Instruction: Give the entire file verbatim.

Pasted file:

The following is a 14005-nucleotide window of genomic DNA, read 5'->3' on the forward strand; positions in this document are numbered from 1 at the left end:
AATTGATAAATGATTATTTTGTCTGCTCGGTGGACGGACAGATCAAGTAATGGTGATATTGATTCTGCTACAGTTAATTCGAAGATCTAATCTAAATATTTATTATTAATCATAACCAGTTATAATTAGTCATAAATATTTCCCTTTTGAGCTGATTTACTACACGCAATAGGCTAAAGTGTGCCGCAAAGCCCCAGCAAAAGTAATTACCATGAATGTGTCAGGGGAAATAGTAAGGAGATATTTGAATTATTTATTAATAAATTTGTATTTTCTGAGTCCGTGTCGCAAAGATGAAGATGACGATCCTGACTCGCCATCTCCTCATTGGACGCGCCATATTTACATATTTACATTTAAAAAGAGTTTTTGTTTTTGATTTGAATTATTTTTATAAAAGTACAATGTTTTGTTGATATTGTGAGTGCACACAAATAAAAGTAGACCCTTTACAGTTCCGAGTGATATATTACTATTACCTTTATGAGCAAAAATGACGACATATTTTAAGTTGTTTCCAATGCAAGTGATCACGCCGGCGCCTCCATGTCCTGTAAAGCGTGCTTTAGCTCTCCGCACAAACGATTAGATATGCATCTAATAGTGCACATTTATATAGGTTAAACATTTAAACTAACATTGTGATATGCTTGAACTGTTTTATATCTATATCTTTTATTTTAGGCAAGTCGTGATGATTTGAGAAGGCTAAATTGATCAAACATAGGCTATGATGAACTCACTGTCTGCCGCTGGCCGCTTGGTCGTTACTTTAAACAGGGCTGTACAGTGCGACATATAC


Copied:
The following is a 14005-nucleotide window of genomic DNA, read 5'->3' on the forward strand; positions in this document are numbered from 1 at the left end:
AATTGATAAATGATTATTTTGTCTGCTCGGTGGACGGACAGATCAAGTAATGGTGATATTGATTCTGCTACAGTTAATTCGAAGATCTAATCTAAATATTTATTATTAATCATAACCAGTTATAATTAGTCATAAATATTTCCCTTTTGAGCTGATTTACTACACGCAATAGGCTAAAGTGTGCCGCAAAGCCCCAGCAAAAGTAATTACCATGAATGTGTCAGGGGAAATAGTAAGGAGATATTTGAATTATTTATTAATAAATTTGTATTTTCTGAGTCCGTGTCGCAAAGATGAAGATGACGATCCTGACTCGCCATCTCCTCATTGGACGCGCCATATTTACATATTTACATTTAAAAAGAGTTTTTGTTTTTGATTTGAATTATTTTTATAAAAGTACAATGTTTTGTTGATATTGTGAGTGCACACAAATAAAAGTAGACCCTTTACAGTTCCGAGTGATATATTACTATTACCTTTATGAGCAAAAATGACGACATATTTTAAGTTGTTTCCAATGCAAGTGATCACGCCGGCGCCTCCATGTCCTGTAAAGCGTGCTTTAGCTCTCCGCACAAACGATTAGATATGCATCTAATAGTGCACATTTATATAGGTTAAACATTTAAACTAACATTGTGATATGCTTGAACTGTTTTATATCTATATCTTTTATTTTAGGCAAGTCGTGATGATTTGAGAAGGCTAAATTGATCAAACATAGGCTATGATGAACTCACTGTCTGCCGCTGGCCGCTTGGTCGTTACTTTAAACAGGGCTGTACAGTGCGACATATAC